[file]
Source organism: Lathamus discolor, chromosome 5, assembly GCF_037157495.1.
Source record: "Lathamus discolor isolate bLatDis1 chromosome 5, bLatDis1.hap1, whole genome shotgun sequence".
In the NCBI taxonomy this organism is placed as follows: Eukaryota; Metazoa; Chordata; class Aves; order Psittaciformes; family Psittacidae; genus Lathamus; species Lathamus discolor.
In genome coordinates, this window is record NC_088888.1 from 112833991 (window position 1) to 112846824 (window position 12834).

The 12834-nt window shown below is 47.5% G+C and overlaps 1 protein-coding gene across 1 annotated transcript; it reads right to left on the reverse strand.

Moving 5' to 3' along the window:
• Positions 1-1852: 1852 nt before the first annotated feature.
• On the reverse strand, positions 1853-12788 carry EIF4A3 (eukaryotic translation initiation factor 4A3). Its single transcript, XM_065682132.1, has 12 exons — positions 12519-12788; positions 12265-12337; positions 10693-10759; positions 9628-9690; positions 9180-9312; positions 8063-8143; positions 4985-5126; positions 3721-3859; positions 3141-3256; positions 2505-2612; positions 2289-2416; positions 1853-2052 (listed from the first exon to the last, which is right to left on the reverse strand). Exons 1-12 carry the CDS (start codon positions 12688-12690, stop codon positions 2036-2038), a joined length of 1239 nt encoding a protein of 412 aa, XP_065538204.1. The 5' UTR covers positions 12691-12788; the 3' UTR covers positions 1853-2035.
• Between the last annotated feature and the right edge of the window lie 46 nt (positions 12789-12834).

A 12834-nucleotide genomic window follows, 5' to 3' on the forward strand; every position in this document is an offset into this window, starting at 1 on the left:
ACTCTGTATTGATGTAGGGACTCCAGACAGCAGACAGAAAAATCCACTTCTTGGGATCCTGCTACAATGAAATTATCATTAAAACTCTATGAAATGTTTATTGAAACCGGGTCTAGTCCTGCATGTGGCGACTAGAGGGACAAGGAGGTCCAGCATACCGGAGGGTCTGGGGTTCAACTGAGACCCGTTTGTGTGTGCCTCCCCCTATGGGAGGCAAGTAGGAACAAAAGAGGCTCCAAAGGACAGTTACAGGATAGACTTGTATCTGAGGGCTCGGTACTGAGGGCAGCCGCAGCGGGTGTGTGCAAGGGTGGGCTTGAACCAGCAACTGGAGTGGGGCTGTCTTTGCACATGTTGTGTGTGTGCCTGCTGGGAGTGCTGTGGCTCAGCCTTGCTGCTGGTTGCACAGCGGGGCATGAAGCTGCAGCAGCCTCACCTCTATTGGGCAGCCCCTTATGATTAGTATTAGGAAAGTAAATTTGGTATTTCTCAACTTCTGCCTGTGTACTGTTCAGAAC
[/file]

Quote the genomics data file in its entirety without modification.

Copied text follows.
Source organism: Lathamus discolor, chromosome 5, assembly GCF_037157495.1.
Source record: "Lathamus discolor isolate bLatDis1 chromosome 5, bLatDis1.hap1, whole genome shotgun sequence".
In the NCBI taxonomy this organism is placed as follows: Eukaryota; Metazoa; Chordata; class Aves; order Psittaciformes; family Psittacidae; genus Lathamus; species Lathamus discolor.
In genome coordinates, this window is record NC_088888.1 from 112833991 (window position 1) to 112846824 (window position 12834).

The 12834-nt window shown below is 47.5% G+C and overlaps 1 protein-coding gene across 1 annotated transcript; it reads right to left on the reverse strand.

Moving 5' to 3' along the window:
• Positions 1-1852: 1852 nt before the first annotated feature.
• On the reverse strand, positions 1853-12788 carry EIF4A3 (eukaryotic translation initiation factor 4A3). Its single transcript, XM_065682132.1, has 12 exons — positions 12519-12788; positions 12265-12337; positions 10693-10759; positions 9628-9690; positions 9180-9312; positions 8063-8143; positions 4985-5126; positions 3721-3859; positions 3141-3256; positions 2505-2612; positions 2289-2416; positions 1853-2052 (listed from the first exon to the last, which is right to left on the reverse strand). Exons 1-12 carry the CDS (start codon positions 12688-12690, stop codon positions 2036-2038), a joined length of 1239 nt encoding a protein of 412 aa, XP_065538204.1. The 5' UTR covers positions 12691-12788; the 3' UTR covers positions 1853-2035.
• Between the last annotated feature and the right edge of the window lie 46 nt (positions 12789-12834).

A 12834-nucleotide genomic window follows, 5' to 3' on the forward strand; every position in this document is an offset into this window, starting at 1 on the left:
ACTCTGTATTGATGTAGGGACTCCAGACAGCAGACAGAAAAATCCACTTCTTGGGATCCTGCTACAATGAAATTATCATTAAAACTCTATGAAATGTTTATTGAAACCGGGTCTAGTCCTGCATGTGGCGACTAGAGGGACAAGGAGGTCCAGCATACCGGAGGGTCTGGGGTTCAACTGAGACCCGTTTGTGTGTGCCTCCCCCTATGGGAGGCAAGTAGGAACAAAAGAGGCTCCAAAGGACAGTTACAGGATAGACTTGTATCTGAGGGCTCGGTACTGAGGGCAGCCGCAGCGGGTGTGTGCAAGGGTGGGCTTGAACCAGCAACTGGAGTGGGGCTGTCTTTGCACATGTTGTGTGTGTGCCTGCTGGGAGTGCTGTGGCTCAGCCTTGCTGCTGGTTGCACAGCGGGGCATGAAGCTGCAGCAGCCTCACCTCTATTGGGCAGCCCCTTATGATTAGTATTAGGAAAGTAAATTTGGTATTTCTCAACTTCTGCCTGTGTACTGTTCAGAAC